Spending on police 'set to fall by a fifth'
Spending on front-line policing in England is set to fall by a fifth in the next five years, according to the London School of Economics (LSE).
Budgets for adult social care could drop by eight per cent.
The analysis suggests council spending on roads, transport and housing could fall by 40% over the same period.
Tony Travers, of the LSE, said councils had tried to protect social care, leaving deeper cuts in other areas. The government disputes the figures.
"Those services that are not protected within local government, notably highways - thus there are more potholes - housing, culture, planning, things like that, they've all been cut substantially and all the evidence suggests that will continue to be the case," said Mr Travers, who compiled the figures for BBC Radio 4's World at One programme.
'Spending has increased'
He says further cuts are expected, whoever wins the general election, as the main parties at Westminster all intend to reduce the deficit.
The next government will set out spending plans in the new Parliament.
Mr Travers analysed how spending cuts were split from April 2010 to April 2014, then projected the same share of cuts forward until April 2019.
He examined the money provided to English constabularies. The analysis excludes the money spent on national agencies, and the money police can raise in fees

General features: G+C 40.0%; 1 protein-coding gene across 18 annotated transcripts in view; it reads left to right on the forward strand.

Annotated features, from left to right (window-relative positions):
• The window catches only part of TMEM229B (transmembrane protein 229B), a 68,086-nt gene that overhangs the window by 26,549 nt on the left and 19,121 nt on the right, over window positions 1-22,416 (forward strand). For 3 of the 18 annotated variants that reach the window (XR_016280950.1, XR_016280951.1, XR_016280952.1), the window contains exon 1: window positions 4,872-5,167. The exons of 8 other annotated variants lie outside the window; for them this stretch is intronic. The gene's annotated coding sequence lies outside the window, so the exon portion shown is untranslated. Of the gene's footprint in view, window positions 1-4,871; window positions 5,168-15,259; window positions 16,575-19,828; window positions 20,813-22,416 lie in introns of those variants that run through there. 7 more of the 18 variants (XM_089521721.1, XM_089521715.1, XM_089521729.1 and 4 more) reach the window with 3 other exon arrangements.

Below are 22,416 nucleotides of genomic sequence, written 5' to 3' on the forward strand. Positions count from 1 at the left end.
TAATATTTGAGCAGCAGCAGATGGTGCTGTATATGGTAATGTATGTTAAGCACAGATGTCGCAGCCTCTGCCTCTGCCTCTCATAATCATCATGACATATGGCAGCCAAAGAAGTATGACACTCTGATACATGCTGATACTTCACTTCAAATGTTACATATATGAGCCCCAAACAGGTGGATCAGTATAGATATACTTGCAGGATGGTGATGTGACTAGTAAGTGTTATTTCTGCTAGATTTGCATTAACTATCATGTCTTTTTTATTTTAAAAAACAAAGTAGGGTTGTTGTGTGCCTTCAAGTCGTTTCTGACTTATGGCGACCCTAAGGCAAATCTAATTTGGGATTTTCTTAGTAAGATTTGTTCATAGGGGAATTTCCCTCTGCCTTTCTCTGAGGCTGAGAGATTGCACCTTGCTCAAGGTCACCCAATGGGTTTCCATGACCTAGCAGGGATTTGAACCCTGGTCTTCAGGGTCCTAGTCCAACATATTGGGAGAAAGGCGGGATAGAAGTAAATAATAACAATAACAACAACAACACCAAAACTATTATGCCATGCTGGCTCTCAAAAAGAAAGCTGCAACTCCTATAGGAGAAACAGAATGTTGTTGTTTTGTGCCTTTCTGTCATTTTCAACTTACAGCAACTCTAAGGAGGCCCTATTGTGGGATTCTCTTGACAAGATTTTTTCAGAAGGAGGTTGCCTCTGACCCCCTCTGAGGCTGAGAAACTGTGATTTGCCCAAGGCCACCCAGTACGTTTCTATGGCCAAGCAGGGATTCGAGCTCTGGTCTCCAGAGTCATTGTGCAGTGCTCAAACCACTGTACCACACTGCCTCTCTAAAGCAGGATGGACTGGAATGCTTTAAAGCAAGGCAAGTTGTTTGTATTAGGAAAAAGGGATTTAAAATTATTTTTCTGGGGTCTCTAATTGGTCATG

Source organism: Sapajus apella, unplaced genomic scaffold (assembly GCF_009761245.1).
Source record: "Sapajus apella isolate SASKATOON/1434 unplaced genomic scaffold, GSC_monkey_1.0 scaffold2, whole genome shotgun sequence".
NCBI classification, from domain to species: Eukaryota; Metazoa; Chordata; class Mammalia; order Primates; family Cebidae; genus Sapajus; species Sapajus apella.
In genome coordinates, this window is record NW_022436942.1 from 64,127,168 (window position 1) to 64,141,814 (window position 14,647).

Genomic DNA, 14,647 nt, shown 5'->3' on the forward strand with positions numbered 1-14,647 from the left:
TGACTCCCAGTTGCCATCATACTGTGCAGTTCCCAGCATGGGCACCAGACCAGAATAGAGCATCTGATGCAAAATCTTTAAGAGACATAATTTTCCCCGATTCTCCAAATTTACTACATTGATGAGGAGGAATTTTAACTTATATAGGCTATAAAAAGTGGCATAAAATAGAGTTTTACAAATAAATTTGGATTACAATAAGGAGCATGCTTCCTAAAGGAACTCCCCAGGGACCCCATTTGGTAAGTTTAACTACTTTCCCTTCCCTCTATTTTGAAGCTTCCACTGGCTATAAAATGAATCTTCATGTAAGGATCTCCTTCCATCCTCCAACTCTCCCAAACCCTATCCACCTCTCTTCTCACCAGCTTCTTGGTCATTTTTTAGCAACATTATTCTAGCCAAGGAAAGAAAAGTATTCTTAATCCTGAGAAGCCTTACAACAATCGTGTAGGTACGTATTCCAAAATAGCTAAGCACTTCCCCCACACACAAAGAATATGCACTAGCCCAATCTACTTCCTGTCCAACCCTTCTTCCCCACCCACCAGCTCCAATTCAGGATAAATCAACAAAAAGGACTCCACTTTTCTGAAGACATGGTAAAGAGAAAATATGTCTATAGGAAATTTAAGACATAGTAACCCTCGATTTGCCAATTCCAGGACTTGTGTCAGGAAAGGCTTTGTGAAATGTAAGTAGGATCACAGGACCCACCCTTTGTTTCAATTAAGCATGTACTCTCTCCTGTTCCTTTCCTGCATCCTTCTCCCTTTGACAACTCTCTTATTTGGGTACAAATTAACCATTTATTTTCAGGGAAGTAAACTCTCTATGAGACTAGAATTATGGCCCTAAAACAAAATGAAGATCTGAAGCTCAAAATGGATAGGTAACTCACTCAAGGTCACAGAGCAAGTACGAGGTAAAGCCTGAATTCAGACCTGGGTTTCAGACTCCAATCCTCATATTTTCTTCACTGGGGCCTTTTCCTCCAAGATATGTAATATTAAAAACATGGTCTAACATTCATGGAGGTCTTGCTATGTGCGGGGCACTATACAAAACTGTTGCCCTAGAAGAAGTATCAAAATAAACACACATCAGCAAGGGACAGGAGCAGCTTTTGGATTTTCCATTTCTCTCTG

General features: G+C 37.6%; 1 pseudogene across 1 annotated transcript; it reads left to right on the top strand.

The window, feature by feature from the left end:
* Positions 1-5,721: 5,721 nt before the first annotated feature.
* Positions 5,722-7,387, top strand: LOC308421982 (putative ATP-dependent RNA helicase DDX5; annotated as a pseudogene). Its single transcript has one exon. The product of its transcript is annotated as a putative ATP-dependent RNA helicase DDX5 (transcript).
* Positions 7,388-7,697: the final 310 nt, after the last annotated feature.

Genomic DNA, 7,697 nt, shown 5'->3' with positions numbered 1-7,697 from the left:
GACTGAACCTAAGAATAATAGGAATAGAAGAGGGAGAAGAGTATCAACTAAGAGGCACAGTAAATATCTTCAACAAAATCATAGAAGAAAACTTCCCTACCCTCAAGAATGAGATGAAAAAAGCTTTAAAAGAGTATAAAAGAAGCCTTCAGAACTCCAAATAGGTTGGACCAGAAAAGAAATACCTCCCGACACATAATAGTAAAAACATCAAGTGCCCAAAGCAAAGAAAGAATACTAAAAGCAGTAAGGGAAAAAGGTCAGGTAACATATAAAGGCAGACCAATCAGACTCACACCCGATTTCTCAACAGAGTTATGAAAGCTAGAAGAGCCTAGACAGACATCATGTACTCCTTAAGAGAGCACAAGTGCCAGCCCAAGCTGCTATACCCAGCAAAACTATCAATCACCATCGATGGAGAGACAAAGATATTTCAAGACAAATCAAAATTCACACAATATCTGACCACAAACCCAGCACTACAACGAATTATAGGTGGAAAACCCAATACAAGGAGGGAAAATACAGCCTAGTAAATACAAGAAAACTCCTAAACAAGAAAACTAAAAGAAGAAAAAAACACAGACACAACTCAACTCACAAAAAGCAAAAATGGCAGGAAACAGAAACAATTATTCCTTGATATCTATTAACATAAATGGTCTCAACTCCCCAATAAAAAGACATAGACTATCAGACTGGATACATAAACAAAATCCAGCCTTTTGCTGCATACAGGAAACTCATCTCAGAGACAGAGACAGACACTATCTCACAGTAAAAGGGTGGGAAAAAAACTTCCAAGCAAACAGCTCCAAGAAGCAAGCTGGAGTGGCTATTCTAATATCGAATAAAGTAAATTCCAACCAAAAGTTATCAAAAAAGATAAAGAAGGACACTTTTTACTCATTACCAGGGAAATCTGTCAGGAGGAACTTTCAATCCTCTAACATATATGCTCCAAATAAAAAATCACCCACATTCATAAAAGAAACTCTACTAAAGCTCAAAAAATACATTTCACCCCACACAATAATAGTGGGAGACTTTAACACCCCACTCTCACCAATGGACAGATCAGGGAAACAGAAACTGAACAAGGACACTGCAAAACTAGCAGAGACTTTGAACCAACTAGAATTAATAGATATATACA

Local government minister Kris Hopkins said: "We disagree with this analysis, given it excludes £2.5 billion a year of new additional public health funding for councils.
"Leaving aside schools due to the move to academies, council spending has increased under this government in cash terms."
The £2.5bn for public health is ring-fenced, so it can only be spent on health, not other services, he said.
But council tax had fallen in real terms, public satisfaction had been maintained and there was still more councils could do to cut waste, he said.
Policing Minister Mike Penning said decisions on funding after 2015/16 would be made by the next government.
"There is no question, however, that police still have the resources to do their important work," he said.
"As HMIC's new PEEL assessment has found today, forces have met the austerity challenge so far, and police leaders are effectively managing resources and change in their forces to make savings, protect the frontline and cut crime."